The Micro Housing Development Boom Across the U.S., Mapped
The pronounced swing back towards urban living, and the renewed fervor for downtown development, has only made our cities more dense, making the search for cheap housing that much more challenging. While mayors across the U.S. have called for more affordable housing (in New York, both Bloomberg and De Blasio have said it was imperative the city offer more low-rent options), many developers have decided the solution to density and affordability is downsizing and designing smaller units.
A micro housing and micro dwelling boom has hit big cities over the last few years, and while the number of developments remains relatively small, they’ve seen early success. According to an Urban Land Institute study released this fall, micro units—which they define as a 350 square feet or smaller, fully furnished studio—achieve higher occupancy rates and garner a rental rate premium compared to conventional units. Young professional, attracted to the opportunity to save 20-30 percent on rent while living alone, are snatching up available units, while architects and developers continue to experiment with new floor plans and amenities, since these projects, according to the study, often show a greater rate of return than standard development. Here’s a map of many of the micro dwelling that have opened or are in-progress across the country.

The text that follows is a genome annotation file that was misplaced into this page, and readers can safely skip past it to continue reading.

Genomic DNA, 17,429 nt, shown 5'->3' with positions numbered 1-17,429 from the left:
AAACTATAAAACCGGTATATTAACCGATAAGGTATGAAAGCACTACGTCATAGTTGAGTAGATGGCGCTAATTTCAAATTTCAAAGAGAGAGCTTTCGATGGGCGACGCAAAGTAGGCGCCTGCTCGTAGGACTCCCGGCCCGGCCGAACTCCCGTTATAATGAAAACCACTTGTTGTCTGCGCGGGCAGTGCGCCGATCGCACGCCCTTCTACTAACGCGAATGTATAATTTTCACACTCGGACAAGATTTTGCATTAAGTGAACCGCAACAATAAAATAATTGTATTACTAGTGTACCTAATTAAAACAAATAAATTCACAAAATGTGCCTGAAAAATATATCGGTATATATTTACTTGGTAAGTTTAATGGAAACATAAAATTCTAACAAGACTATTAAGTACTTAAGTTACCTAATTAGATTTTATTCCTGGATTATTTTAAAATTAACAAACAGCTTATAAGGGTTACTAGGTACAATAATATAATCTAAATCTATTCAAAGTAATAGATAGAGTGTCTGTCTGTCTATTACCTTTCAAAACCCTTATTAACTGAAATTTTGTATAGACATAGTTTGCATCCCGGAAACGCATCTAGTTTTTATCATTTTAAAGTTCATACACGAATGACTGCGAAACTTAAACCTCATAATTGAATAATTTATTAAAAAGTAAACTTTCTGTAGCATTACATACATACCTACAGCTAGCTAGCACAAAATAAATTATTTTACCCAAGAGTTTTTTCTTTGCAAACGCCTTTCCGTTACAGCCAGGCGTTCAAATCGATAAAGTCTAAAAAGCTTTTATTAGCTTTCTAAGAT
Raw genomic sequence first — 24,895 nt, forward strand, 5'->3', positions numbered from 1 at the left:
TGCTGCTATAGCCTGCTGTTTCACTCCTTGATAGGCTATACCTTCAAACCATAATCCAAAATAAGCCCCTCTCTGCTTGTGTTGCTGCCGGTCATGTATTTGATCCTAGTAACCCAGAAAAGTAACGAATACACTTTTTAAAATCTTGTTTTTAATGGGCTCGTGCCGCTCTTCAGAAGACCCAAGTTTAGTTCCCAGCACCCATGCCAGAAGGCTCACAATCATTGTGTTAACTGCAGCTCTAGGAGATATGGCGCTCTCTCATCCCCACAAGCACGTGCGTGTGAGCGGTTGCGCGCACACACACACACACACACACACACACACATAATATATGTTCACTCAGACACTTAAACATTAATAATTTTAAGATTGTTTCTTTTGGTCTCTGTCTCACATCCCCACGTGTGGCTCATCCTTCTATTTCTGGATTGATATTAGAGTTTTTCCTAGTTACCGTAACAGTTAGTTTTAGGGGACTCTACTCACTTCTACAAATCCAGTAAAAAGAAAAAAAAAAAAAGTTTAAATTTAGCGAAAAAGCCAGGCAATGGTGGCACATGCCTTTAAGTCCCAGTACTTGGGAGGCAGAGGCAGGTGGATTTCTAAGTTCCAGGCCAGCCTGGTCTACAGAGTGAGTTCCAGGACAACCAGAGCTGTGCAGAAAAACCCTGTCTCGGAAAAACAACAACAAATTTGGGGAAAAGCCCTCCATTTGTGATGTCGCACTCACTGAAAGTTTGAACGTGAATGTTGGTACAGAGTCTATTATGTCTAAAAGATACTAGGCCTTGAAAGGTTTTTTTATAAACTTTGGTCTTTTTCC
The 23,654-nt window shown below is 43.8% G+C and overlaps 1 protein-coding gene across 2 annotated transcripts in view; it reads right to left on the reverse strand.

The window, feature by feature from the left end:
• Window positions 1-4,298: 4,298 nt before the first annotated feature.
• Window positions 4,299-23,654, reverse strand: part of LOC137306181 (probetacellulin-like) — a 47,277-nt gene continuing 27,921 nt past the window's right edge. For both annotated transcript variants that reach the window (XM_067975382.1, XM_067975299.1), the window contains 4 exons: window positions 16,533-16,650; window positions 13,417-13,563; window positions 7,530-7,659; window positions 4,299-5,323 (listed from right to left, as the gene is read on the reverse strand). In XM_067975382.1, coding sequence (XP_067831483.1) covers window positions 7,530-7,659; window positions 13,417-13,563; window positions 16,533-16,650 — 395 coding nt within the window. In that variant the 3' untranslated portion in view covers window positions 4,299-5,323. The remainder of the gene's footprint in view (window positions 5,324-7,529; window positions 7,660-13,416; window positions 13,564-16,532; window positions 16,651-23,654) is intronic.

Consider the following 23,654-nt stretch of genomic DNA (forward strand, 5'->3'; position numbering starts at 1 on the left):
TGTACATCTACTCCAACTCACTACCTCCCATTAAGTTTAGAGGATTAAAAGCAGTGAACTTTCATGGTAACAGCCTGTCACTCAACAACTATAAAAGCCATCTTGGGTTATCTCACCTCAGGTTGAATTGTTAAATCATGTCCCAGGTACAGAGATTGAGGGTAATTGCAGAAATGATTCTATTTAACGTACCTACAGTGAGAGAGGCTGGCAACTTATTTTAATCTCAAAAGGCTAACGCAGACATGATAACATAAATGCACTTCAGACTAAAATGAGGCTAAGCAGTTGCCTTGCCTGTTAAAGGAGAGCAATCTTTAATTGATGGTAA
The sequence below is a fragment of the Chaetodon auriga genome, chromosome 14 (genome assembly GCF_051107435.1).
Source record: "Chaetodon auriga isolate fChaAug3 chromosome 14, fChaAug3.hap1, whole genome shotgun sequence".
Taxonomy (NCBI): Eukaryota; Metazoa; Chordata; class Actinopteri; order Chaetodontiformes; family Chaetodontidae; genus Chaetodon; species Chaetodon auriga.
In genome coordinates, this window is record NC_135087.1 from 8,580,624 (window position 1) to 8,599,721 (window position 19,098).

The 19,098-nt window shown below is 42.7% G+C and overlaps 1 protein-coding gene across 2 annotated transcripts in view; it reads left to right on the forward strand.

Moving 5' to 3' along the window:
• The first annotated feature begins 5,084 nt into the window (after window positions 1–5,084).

2. 4 + 1 BUILDING Chicago developer FLATS has bet big on the microdwelling trend, opening up a series of small-unit developments as well as a range of short-stay rental options across the city. This building, one of the company’s developments in the Uptown neighborhood, features studios that measure in just shy of 500 square feet with furnishings from CB2. The company has a queue of future small space projects in the works, including the conversion of the Bush Temple of Music, a stylish turn-of-the-century building in River North.